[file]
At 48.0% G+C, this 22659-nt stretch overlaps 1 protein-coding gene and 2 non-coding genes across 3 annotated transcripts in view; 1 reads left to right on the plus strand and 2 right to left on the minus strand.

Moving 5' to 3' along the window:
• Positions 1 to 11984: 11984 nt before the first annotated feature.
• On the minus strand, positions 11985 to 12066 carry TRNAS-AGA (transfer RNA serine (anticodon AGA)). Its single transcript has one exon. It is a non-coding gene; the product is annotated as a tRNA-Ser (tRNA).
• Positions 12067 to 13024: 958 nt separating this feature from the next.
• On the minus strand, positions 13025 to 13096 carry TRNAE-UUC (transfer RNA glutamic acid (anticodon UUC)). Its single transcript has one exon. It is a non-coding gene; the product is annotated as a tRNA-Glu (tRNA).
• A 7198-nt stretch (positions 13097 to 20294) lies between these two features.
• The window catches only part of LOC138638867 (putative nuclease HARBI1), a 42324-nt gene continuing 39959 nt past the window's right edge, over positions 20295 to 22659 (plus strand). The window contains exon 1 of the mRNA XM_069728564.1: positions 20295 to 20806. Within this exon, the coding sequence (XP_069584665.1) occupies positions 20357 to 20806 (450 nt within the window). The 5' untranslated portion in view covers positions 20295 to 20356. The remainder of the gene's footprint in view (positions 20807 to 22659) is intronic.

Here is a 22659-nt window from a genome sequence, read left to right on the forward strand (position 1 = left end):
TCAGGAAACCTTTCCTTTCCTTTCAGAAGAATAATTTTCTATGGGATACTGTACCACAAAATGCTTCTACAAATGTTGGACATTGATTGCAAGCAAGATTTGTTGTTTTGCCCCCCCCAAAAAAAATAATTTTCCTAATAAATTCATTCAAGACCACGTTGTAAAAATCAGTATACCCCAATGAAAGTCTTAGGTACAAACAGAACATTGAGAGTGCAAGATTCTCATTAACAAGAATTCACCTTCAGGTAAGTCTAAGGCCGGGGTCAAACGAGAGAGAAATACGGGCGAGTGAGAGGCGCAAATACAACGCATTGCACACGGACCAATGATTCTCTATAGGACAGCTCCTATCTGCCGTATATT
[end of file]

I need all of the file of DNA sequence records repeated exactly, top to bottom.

At 48.0% G+C, this 22659-nt stretch overlaps 1 protein-coding gene and 2 non-coding genes across 3 annotated transcripts in view; 1 reads left to right on the plus strand and 2 right to left on the minus strand.

Moving 5' to 3' along the window:
• Positions 1 to 11984: 11984 nt before the first annotated feature.
• On the minus strand, positions 11985 to 12066 carry TRNAS-AGA (transfer RNA serine (anticodon AGA)). Its single transcript has one exon. It is a non-coding gene; the product is annotated as a tRNA-Ser (tRNA).
• Positions 12067 to 13024: 958 nt separating this feature from the next.
• On the minus strand, positions 13025 to 13096 carry TRNAE-UUC (transfer RNA glutamic acid (anticodon UUC)). Its single transcript has one exon. It is a non-coding gene; the product is annotated as a tRNA-Glu (tRNA).
• A 7198-nt stretch (positions 13097 to 20294) lies between these two features.
• The window catches only part of LOC138638867 (putative nuclease HARBI1), a 42324-nt gene continuing 39959 nt past the window's right edge, over positions 20295 to 22659 (plus strand). The window contains exon 1 of the mRNA XM_069728564.1: positions 20295 to 20806. Within this exon, the coding sequence (XP_069584665.1) occupies positions 20357 to 20806 (450 nt within the window). The 5' untranslated portion in view covers positions 20295 to 20356. The remainder of the gene's footprint in view (positions 20807 to 22659) is intronic.

Here is a 22659-nt window from a genome sequence, read left to right on the forward strand (position 1 = left end):
TCAGGAAACCTTTCCTTTCCTTTCAGAAGAATAATTTTCTATGGGATACTGTACCACAAAATGCTTCTACAAATGTTGGACATTGATTGCAAGCAAGATTTGTTGTTTTGCCCCCCCCAAAAAAAATAATTTTCCTAATAAATTCATTCAAGACCACGTTGTAAAAATCAGTATACCCCAATGAAAGTCTTAGGTACAAACAGAACATTGAGAGTGCAAGATTCTCATTAACAAGAATTCACCTTCAGGTAAGTCTAAGGCCGGGGTCAAACGAGAGAGAAATACGGGCGAGTGAGAGGCGCAAATACAACGCATTGCACACGGACCAATGATTCTCTATAGGACAGCTCCTATCTGCCGTATATT